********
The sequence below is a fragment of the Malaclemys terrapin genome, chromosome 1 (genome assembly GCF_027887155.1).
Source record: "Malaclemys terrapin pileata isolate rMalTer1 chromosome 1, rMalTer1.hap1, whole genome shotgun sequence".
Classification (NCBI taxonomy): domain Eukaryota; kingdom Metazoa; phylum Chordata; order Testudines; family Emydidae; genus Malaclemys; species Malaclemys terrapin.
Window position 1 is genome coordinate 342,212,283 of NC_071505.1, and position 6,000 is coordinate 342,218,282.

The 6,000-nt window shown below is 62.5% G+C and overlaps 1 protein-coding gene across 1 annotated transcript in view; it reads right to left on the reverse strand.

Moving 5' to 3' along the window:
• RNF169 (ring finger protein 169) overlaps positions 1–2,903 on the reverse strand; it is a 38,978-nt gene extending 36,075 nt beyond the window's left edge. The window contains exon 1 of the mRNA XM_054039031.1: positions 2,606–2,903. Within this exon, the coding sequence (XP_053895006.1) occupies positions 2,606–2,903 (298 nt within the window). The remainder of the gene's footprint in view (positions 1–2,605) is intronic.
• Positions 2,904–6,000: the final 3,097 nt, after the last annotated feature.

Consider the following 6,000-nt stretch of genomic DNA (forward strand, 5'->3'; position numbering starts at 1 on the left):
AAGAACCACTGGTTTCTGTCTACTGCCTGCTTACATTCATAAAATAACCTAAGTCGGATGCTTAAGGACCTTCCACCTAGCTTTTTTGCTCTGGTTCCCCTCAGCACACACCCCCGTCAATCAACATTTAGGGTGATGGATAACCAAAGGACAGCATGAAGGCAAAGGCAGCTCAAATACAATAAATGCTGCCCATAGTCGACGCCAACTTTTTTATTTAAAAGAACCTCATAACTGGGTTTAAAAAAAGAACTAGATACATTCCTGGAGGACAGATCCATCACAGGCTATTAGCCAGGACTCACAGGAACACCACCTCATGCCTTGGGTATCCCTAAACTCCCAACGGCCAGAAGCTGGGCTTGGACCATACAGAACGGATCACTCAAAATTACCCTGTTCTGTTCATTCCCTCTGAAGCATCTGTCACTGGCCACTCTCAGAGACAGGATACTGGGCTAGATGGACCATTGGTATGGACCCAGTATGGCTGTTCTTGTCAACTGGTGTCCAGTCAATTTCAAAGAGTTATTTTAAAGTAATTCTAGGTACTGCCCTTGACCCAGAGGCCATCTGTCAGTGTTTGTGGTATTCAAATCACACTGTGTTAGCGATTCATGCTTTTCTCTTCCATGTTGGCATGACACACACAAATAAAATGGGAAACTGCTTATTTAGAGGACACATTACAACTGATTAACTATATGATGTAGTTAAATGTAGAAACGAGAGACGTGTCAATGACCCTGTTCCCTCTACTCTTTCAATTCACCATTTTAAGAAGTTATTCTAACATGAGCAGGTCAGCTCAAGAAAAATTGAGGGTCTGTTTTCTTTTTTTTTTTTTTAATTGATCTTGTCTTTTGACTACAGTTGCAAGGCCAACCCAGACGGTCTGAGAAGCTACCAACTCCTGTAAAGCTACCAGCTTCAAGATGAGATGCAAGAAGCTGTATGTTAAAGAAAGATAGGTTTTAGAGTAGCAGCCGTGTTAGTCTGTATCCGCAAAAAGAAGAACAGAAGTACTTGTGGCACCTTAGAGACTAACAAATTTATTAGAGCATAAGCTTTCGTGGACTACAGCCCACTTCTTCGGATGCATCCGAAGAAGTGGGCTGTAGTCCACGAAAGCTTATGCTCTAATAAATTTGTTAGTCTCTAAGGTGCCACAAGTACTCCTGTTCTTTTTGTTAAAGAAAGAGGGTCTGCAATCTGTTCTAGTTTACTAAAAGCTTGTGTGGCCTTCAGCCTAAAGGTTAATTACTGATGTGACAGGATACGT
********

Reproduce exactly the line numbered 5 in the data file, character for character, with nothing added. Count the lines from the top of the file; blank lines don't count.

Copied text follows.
The 6,000-nt window shown below is 62.5% G+C and overlaps 1 protein-coding gene across 1 annotated transcript in view; it reads right to left on the reverse strand.